Featured News, Opinion Pieces, Social Media & Community Management

How to get your social media mojo back

March 6, 2014

social_media

When did you lose your social media mojo? Around the time you realised that the neighbourhood hairdresser, a place that is real-deal retro without the ironic vibe, has more fans on Facebook than you do? And that, despite your daily posting, your scrapbooking and saving of relevant info, and your thoughtful, witty updates, the occasional photo of Beryl’s bouffant attracts more eyes and replies? Or was it getting into that little scrap on Twitter, arguing semantics with some boffin-head who makes up for his lack of knowledge with gallons of enthusiastic zeal?

 

Social media marketing is not for the faint-hearted. Not only is it as slippery as an eel, forever changing, but it’s so very public. For the freelancer or small business owner, this can sometimes be excruciatingly. At least you can keep your database size to yourself, but your Facebook likes, your Twitter followers and your Pinterest followers are out there for everyone to mock.

 

When you’ve lost that loving feeling, try these techniques. You’ll soon find your heart all a-flutter with social media love.

 

1) Don’t aggravate yourself

 

You know how your mother told you not to keep picking your scab? So why are you looking at stuff that you know will leave you feeling angry, exasperated, jealous, sad, or apathetic. Get off the internet! Take a walk, a bath, or find a trampoline to jump on. Don’t pick the scab.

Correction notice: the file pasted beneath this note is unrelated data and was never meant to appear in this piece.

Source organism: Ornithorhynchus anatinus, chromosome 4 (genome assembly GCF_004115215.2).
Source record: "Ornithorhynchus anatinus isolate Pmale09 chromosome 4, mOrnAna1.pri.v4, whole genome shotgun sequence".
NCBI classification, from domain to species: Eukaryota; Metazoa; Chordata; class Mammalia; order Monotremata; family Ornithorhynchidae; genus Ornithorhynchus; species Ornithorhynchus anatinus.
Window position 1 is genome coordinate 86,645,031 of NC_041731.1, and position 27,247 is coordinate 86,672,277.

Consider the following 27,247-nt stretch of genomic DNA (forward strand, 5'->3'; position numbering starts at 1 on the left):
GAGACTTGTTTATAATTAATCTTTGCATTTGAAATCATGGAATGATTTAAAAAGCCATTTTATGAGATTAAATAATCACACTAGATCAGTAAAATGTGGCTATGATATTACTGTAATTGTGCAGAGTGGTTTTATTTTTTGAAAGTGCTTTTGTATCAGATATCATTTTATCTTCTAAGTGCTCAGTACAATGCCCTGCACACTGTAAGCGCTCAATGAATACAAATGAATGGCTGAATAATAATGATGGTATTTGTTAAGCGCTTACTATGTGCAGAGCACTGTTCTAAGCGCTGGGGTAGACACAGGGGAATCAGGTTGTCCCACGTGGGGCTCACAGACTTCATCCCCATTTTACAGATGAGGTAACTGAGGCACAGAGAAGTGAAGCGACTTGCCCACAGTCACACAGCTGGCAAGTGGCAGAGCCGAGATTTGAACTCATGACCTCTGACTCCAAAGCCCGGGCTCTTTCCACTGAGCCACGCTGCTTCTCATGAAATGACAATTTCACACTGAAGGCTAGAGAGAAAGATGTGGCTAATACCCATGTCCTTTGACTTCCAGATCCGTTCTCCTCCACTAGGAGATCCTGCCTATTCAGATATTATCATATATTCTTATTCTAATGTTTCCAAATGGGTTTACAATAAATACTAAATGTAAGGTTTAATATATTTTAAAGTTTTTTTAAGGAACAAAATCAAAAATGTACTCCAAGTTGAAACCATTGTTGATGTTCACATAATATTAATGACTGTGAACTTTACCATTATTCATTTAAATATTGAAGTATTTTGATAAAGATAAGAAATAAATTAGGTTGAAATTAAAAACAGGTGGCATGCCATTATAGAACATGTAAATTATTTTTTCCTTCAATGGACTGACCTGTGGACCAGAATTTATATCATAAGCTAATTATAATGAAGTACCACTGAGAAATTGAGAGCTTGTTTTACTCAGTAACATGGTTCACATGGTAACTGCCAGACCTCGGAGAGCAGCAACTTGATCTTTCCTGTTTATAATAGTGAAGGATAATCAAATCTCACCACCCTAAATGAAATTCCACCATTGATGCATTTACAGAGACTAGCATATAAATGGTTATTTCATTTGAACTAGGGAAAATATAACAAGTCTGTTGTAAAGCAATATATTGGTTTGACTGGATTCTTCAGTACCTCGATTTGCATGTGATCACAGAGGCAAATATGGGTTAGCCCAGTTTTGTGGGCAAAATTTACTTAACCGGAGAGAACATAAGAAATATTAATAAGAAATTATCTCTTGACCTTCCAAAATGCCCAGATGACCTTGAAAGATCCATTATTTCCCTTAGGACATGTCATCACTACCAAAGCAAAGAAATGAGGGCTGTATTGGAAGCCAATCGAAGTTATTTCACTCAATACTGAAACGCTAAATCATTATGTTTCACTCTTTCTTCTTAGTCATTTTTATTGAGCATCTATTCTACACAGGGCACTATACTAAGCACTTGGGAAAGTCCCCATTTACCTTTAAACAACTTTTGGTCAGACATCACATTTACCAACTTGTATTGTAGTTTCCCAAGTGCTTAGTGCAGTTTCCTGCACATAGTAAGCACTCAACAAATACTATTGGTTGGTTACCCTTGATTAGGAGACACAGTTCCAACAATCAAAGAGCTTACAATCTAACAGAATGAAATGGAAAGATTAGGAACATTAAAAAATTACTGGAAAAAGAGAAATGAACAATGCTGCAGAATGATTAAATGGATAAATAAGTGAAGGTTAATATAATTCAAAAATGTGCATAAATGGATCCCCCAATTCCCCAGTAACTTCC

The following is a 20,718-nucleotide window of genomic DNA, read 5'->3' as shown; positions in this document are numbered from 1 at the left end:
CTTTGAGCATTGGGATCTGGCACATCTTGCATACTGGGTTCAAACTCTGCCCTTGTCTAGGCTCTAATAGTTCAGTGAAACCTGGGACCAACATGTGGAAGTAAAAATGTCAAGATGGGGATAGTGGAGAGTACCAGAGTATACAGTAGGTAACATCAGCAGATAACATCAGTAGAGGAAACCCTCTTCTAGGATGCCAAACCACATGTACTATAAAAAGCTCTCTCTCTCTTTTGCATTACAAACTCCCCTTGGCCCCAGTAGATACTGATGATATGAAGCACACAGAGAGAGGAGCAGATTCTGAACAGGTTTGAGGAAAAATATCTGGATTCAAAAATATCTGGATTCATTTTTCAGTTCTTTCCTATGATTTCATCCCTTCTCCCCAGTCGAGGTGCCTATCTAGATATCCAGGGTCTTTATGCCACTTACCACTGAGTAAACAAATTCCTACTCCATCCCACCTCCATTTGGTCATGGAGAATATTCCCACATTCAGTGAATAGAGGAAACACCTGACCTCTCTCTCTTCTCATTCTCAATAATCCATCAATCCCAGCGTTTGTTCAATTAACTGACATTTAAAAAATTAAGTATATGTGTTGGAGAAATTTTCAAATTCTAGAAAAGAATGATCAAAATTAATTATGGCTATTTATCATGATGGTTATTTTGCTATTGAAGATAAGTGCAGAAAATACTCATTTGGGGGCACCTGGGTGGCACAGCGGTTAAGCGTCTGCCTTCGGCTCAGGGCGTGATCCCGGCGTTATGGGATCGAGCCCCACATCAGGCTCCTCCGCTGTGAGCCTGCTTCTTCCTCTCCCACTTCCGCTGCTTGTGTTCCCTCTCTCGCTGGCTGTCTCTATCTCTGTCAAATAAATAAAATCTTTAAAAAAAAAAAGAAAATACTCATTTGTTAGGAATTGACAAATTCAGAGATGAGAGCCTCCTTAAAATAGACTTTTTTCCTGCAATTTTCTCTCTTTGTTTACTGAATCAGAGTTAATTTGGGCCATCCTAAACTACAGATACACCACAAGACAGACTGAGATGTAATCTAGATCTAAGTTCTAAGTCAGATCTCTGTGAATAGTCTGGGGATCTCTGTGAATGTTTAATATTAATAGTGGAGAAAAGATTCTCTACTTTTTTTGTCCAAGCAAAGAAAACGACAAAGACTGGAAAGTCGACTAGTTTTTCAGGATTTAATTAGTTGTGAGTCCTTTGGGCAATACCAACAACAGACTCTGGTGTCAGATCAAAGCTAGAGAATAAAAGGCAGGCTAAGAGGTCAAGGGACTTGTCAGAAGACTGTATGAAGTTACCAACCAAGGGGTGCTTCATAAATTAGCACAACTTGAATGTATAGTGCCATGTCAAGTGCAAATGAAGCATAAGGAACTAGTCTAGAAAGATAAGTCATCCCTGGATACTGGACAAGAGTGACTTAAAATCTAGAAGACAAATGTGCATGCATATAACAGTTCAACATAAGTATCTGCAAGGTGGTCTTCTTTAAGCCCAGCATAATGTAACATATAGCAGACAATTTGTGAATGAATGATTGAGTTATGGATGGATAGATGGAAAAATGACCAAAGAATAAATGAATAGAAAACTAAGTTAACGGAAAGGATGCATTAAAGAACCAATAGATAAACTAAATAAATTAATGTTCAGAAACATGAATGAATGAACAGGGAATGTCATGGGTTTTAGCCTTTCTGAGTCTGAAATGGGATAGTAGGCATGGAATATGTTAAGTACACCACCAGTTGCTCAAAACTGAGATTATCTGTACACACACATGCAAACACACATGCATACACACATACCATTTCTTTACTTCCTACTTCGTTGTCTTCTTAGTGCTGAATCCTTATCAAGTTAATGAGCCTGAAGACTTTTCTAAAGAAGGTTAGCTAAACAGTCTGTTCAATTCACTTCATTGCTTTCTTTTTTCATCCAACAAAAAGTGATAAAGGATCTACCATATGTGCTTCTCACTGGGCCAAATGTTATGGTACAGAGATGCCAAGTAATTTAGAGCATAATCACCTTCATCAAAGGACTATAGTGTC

2) Produce, don’t consume

 

So you need to market your business through social media. Perhaps you’re a social media consultant and it’s obligatory. Then get on, update, and get off. Be a producer, not a consumer, at least until your funk lifts.

 

3) Be brave and bold

 

Oftentimes we become depressed or anxious when using social media because we perceive ourselves to be at odds with everyone else. Typically this means we let our anger or exasperation take the lead and express ourselves poorly. Alternately, we censor ourselves, don’t say anything, and feel terrible. One surefire way of overcoming this is to flex our courage muscle by embracing our opinion. Write the unpopular blog piece, say what you believe and why, own your opinion, criticise the status quo and offer alternatives.

 

You’ll likely be surprised by the response – if people don’t agree with you, they won’t likely engage, they’ll simply be silent or unfriend you. If they agree, they’ll typically thank you for being brave and bold and voicing the unpopular opinion. Either way, you win.

 

4) Change your perspective

 

Perhaps you think social media is primarily about generating leads into your business – so approach it as networking with like-minded colleagues instead. Perhaps you see social media marketing for making friends and building alliances – so try using it to grow your email list instead. Perhaps you approach social media as a way to grow your email list – instead think about it as a market research project. Perhaps you view social media as a conduit to driving people to your website – so think about it as the perfect forum to test-drive new offering ideas.